Tunisian PM Ghannouchi prepares unity government to halt chaos


Loyalists of former president Ben Ali exchange fire with special forces as PM promises rapid action to restore order

Mark Tran and agencies

A Tunisian army soldier patrols downtown in Tunis
Armed soldiers patrol the capital, Tunis. Photograph: Zohra Bensemra/Reuters

Tunisia’s prime minister plans to announce a government of national unity tomorrow in an attempt to stave off chaos following the implosion of two decades of authoritarian rule under President Zine al-Abidine Ben Ali.
As Tunisia’s politicians scrambled to restore order, special forces exchanged fire with Ben Ali’s former security detail near the presidential palace in Tunis. Tanks were stationed around the capital, and soldiers were guarding public buildings.
Earlier, the relative calm enforced by the army was broken by gunfire near the central bank building and outside an opposition party’s headquarters half a mile away. A helicopter was reported to have killed two gunmen on a roof near the bank.
As the night curfew approached, residents who had been starting to get back to normal life during the day rebuilt makeshift barricades from branches and rubbish bins to protect their property.
Police arrested dozens of people, including the head of security, Ali Seriati and his deputy, who were charged with conspiring against state security, aggressive acts and “provoking disorder, murder and pillaging,” the TAP state news agency reported.
Against the backdrop of sporadic gun battles, the prime minister, Mohamed Ghannouchi, promised rapid action to fill the power vacuum and restore order.”
Tomorrow we will announce the new government, which will open a new page in the history of Tunisia,” he said in a brief statement.
Reuters reported three opposition leaders would take posts in the new coalition, but the current interior and foreign ministers would keep their jobs.
Before Ghannouchi’s announcement, Ahmed Ibrahim, head of the opposition Ettajdid party, said: “The main thing for us right now is to stop all this disorder. We are in agreement on several principles concerning the new government.”
The speaker of parliament, Fouad Mebazaa, was sworn in as interim president, and asked Ghannouchi to form a government of national unity. Constitutional authorities said a presidential election should be held within 60 days.
Opposition parties, however, think such a timetable unrealistic. Two parties have called for presidential elections within six or seven months under international supervision. They want assurances that elections will be free, that they will have time to campaign, that the country would move towards greater democracy, and that the power of the ruling RCD party would be loosened.

Ben Ali fled to Saudi Arabia on Friday after a month of protests over poverty, jobs and repression. Amid fears that the show of people power in Tunisia will be copied elsewhere in the region, Tunisia’s foreign minister, Kamal Merjan, will brief Arab leaders in Egypt on Wednesday.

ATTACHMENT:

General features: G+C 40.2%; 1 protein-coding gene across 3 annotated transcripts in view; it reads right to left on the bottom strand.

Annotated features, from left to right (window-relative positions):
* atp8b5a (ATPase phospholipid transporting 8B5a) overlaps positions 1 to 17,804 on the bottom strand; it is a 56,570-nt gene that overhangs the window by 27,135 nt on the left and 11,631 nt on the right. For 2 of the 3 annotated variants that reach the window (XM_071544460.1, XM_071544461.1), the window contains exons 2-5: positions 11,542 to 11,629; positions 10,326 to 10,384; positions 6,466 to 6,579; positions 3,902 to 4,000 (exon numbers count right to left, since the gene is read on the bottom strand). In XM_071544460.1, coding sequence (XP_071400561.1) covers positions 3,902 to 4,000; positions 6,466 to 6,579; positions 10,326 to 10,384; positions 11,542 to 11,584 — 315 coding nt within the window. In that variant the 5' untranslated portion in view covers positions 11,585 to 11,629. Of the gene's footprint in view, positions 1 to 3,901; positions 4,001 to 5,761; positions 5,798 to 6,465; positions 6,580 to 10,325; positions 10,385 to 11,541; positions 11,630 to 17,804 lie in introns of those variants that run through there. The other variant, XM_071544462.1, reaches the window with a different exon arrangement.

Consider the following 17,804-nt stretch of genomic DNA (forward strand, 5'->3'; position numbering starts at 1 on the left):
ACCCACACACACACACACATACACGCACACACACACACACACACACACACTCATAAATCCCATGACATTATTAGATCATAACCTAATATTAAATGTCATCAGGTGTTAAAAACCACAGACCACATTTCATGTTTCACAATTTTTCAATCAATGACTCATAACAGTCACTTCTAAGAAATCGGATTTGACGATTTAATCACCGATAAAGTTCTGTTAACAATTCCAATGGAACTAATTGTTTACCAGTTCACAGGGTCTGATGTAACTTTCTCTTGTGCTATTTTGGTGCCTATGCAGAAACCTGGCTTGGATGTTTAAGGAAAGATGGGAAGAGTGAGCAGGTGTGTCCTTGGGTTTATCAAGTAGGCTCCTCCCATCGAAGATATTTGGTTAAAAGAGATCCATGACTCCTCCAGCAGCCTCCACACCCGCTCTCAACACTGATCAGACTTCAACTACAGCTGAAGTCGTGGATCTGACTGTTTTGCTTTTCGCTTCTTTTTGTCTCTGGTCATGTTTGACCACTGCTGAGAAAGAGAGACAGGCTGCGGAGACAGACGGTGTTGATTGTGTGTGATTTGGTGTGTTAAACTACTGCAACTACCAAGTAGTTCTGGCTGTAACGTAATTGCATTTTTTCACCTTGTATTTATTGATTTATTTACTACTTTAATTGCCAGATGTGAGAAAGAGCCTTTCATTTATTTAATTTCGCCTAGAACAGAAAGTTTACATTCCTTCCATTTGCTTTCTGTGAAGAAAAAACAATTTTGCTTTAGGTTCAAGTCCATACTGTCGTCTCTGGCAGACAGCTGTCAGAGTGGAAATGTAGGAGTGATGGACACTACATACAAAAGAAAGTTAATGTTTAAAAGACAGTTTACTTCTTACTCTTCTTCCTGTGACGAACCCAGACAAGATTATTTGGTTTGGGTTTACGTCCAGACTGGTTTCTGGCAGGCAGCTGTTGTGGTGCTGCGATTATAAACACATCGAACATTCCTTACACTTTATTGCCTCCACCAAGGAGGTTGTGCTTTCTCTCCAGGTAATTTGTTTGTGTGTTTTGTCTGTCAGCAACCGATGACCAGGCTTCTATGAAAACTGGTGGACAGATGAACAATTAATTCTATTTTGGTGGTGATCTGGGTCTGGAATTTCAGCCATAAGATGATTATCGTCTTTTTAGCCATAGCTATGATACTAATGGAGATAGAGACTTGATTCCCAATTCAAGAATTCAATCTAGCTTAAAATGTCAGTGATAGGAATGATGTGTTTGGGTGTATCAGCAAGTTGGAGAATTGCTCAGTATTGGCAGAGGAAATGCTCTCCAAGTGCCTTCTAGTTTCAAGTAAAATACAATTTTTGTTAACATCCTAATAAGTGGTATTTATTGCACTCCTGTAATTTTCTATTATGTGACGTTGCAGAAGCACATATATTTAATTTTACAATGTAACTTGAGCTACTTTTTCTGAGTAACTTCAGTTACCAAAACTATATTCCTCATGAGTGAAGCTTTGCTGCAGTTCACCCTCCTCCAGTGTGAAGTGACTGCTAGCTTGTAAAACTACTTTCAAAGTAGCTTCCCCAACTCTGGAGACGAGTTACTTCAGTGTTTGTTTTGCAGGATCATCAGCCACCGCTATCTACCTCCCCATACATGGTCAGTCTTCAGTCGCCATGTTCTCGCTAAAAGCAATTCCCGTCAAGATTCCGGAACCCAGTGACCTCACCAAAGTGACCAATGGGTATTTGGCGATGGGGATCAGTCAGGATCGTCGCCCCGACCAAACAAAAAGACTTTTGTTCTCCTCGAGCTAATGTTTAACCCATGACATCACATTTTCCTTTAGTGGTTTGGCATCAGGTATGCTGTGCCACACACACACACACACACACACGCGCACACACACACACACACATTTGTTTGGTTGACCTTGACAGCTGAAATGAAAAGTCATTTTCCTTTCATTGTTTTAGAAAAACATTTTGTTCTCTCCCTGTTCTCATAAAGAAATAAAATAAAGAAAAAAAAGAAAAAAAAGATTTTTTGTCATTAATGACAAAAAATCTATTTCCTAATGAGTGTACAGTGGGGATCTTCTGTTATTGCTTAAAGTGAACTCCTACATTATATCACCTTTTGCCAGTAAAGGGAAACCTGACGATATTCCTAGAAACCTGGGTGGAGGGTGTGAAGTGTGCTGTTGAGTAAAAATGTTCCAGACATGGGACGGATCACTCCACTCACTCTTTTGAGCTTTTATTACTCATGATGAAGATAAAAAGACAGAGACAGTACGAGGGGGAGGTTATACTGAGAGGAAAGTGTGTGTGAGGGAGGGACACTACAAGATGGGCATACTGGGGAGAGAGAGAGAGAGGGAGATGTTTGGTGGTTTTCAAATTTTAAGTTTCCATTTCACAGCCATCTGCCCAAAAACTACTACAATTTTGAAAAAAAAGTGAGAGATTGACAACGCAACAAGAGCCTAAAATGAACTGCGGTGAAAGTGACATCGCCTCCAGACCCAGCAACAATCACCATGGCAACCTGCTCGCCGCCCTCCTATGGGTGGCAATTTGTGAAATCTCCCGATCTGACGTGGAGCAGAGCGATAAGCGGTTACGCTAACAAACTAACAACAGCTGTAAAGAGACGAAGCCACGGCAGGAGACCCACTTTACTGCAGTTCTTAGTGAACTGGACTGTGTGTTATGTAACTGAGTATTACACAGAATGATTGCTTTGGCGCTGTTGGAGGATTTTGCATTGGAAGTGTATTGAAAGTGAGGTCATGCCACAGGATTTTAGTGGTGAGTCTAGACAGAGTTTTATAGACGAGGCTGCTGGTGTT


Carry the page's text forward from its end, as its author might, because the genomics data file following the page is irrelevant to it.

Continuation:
Tunisians vented their fury at members of Ben Ali’s family. Unconfirmed reports in the Tunisian media said the brother-in-law of the president, Imed Trabelsi, was attacked at Tunis airport and killed. Several hundred people filed through the ransacked villa of the former president’s nephew, Kaif Ben Ali, in the resort of Hammamet. They took photos, picked up souvenirs and stripped out plumbing.

Ghannouchi said the police and the army have arrested many members of armed groups. “The coming days will show who is behind them,” he said on state TV. Weapons and documents had been turned over to judicial authorities. “We won’t be tolerant,” the prime minister said.

The unrest in a country that was supposed to be a model of stability in north Africa cut short holidays for thousands of tourists, who have had to be evacuated.

Last night, returning Britons told of their fear at being caught up in the unrest. “When we went to the airport today it was a bit unnerving,” said Adam Wallace, a 22-year-old security manager from Accrington, Lancashire. “There were police stood on the corners of roads and groups of people hanging about. It did feel a bit intimidating.””There were a few smashed-up buildings, there was a petrol station that had been vandalised and there were people looting, but our resort was quite a way from the trouble.”

Ross Wiseman, from Sunderland, had been less than 36 hours into his holiday.

“Going about the streets before the curfew there were smashed windows, burned-out cars, just one big mess really,” he said. “On the journey to the airport there were armed soldiers on the streets and that was intimidating. You could see the snipers on top of buildings with their guns pointing down on us.”

More than 3,000 holidaymakers and expats have left the country in the last 48 hours on emergency flights. But the Foreign Office said between 1,000 and 1,500 British expats and independent travellers remained.

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